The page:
Menschen zählen aus dem All. Möglichkeiten und Grenzen von Satellitendaten zur Abschätzung der Bevölkerungsentwicklung und des Gebäudebestandes in deutschen Städten
Is it possible to count the earth’s population from outer space? The answer is yes, in urban areas it is possible. However, this can only be done in an indirect manner: by identifying physical objects in the urban landscape in earth observation data and using these to estimate the number of inhabitants. Since the approach is indirect, data protection and the individual right to privacy are fully guaranteed. The data obtained using this method fill a gap, given that municipal population registers do not contain accurate population counts. However, remote sensing technology is not able to provide cadastral information. Nevertheless, as this paper shows, satellite imagery is capable of providing the basis for population estimates for small-scale areas. And, of course, remote sensing data also can be used to estimate the building stock. It would make sense to produce such estimates during the intervals between each building stock census, which is usually conducted every ten years with the population census. Remote sensing data cannot replace a population census, but can enrich the analytical power of population census data.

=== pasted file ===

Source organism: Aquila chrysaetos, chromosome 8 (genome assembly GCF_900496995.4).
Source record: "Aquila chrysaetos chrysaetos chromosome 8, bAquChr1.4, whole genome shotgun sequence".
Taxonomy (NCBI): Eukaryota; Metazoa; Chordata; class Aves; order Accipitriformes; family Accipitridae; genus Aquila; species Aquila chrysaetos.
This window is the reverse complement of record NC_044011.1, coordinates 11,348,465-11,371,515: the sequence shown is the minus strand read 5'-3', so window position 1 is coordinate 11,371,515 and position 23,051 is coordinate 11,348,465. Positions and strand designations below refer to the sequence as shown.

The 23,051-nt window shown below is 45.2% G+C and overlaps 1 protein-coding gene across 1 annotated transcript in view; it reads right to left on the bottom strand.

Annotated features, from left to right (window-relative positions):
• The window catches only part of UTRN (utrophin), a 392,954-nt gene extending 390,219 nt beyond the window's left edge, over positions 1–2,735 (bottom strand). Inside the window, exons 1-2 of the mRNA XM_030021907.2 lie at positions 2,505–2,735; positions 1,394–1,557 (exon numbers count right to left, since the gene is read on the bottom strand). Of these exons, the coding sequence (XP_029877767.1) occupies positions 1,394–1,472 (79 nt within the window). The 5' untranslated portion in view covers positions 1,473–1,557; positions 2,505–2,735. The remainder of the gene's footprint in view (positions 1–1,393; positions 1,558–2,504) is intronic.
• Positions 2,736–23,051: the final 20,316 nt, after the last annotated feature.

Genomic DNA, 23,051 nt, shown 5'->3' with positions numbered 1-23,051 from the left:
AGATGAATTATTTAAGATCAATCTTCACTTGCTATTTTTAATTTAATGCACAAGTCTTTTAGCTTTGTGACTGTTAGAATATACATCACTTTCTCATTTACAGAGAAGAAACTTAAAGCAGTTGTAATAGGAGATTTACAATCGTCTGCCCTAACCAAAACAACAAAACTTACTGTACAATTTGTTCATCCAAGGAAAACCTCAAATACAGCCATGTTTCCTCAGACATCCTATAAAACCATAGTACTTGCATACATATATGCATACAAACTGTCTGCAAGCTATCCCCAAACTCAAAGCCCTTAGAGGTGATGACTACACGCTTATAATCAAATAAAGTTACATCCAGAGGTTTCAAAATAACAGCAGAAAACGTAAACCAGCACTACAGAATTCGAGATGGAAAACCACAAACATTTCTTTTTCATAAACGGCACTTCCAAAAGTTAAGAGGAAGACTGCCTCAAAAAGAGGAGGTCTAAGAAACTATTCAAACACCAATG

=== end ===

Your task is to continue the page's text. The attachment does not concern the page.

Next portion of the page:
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- Vernon Henderson & Adam Storeygard & David N. Weil, 2009.
"Measuring Economic Growth from Outer Space,"
2009-8, Brown University, Department of Economics.
- de la Grandville,Olivier, 2009. "Economic Growth," Cambridge Books, Cambridge University Press, number 9780521725200, 1.
- Xi Chen & William D. Nordhaus, 2010.
"The Value of Luminosity Data as a Proxy for Economic Statistics,"
NBER Working Papers
16317, National Bureau of Economic Research, Inc.
- Xi Chen & William D. Nordhaus, 2010. "The Value of Luminosity Data as a Proxy for Economic Statistics," Cowles Foundation Discussion Papers 1766, Cowles Foundation for Research in Economics, Yale University.
- de la Grandville,Olivier, 2009. "Economic Growth," Cambridge Books, Cambridge University Press, number 9780521898010, 1.
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